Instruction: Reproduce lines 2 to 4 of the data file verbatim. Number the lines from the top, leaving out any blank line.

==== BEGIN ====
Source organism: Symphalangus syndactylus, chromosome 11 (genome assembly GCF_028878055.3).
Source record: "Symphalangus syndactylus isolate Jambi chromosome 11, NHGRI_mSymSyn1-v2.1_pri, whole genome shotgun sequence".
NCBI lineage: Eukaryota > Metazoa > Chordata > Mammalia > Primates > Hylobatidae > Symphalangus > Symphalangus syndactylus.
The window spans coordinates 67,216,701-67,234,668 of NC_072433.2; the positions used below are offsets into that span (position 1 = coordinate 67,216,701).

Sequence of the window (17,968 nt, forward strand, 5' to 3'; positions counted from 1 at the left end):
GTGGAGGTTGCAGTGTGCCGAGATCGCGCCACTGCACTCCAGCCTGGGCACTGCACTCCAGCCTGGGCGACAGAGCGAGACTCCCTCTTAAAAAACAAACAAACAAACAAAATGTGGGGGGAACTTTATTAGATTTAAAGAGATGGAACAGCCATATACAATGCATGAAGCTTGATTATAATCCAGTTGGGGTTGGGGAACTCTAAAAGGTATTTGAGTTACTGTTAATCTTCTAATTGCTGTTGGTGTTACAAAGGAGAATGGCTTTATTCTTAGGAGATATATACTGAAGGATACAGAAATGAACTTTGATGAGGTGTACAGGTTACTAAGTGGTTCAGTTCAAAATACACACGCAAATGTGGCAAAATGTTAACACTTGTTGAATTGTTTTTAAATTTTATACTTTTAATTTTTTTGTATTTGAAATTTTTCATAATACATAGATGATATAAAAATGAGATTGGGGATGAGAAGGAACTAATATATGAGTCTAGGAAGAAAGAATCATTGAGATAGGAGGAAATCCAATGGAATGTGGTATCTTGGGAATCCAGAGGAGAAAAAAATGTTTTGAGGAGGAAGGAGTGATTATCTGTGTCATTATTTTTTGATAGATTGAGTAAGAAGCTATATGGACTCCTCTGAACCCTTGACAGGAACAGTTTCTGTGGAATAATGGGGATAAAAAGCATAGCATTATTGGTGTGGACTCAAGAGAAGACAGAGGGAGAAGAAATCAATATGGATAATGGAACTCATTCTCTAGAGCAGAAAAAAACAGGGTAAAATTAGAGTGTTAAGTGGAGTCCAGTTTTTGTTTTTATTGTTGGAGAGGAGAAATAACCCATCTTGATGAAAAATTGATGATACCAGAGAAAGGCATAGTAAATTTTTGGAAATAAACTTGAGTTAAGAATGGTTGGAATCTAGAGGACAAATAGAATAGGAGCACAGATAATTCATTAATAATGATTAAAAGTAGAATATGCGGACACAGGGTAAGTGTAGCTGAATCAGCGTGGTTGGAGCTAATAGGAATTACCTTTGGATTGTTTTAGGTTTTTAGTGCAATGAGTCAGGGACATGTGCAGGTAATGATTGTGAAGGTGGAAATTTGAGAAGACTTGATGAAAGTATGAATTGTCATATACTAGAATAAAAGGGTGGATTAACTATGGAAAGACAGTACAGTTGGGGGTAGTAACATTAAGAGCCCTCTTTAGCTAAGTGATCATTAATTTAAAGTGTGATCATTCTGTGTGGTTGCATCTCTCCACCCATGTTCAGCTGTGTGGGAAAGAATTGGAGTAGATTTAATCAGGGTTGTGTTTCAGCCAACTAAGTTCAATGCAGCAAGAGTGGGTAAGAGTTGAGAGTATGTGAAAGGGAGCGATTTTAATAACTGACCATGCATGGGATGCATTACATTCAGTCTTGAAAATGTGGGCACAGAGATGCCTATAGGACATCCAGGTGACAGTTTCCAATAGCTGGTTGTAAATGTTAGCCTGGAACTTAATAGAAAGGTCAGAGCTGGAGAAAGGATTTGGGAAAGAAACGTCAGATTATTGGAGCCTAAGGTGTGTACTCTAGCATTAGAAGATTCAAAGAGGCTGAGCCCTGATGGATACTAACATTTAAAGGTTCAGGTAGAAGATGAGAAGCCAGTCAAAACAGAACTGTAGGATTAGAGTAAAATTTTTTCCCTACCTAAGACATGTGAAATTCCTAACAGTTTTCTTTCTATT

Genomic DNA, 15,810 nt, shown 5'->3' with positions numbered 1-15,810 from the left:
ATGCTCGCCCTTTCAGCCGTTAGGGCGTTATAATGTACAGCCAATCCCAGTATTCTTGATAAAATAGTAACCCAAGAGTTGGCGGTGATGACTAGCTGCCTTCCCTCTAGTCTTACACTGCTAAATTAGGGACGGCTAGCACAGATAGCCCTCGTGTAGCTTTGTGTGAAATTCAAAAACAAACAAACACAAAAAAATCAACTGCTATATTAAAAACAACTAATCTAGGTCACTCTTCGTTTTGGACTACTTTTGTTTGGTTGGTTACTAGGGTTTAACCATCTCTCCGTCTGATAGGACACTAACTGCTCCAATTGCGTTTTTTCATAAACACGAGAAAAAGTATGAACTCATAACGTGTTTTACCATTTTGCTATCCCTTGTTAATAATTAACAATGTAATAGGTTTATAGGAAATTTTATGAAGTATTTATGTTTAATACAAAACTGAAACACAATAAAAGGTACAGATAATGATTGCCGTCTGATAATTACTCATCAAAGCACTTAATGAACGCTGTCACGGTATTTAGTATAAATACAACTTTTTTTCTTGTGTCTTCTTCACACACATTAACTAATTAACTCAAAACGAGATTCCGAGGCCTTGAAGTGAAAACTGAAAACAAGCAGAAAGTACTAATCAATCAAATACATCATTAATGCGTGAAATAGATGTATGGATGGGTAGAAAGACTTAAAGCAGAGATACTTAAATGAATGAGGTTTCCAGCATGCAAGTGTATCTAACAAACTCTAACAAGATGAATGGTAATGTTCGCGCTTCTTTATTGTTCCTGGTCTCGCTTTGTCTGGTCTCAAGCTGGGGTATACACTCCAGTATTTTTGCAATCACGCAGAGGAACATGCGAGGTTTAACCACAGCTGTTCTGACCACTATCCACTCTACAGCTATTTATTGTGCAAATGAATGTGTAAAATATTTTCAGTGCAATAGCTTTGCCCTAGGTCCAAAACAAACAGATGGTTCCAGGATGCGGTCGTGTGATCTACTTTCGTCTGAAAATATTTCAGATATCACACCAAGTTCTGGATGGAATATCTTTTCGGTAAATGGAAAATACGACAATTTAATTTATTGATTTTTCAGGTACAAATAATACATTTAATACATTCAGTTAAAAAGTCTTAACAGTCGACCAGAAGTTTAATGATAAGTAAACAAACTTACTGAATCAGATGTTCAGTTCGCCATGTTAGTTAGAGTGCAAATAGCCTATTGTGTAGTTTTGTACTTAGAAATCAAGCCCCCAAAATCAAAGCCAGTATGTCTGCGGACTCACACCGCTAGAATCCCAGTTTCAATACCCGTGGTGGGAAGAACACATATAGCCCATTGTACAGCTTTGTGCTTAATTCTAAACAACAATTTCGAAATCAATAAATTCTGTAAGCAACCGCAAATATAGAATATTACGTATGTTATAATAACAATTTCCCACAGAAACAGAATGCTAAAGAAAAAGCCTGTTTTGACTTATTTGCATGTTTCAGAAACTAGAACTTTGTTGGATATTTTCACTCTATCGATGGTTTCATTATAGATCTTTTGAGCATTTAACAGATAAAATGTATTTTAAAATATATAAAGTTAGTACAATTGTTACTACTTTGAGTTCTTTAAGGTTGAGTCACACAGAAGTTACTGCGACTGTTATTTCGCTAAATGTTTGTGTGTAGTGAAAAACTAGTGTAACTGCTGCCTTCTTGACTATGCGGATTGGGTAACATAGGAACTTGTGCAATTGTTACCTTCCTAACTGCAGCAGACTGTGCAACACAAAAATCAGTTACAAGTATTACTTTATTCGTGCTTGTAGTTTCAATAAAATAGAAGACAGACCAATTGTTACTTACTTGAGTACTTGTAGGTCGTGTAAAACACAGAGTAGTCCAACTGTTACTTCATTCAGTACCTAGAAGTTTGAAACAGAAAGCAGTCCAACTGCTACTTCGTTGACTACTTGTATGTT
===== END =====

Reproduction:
Source record: "Symphalangus syndactylus isolate Jambi chromosome 11, NHGRI_mSymSyn1-v2.1_pri, whole genome shotgun sequence".
NCBI lineage: Eukaryota > Metazoa > Chordata > Mammalia > Primates > Hylobatidae > Symphalangus > Symphalangus syndactylus.
The window spans coordinates 67,216,701-67,234,668 of NC_072433.2; the positions used below are offsets into that span (position 1 = coordinate 67,216,701).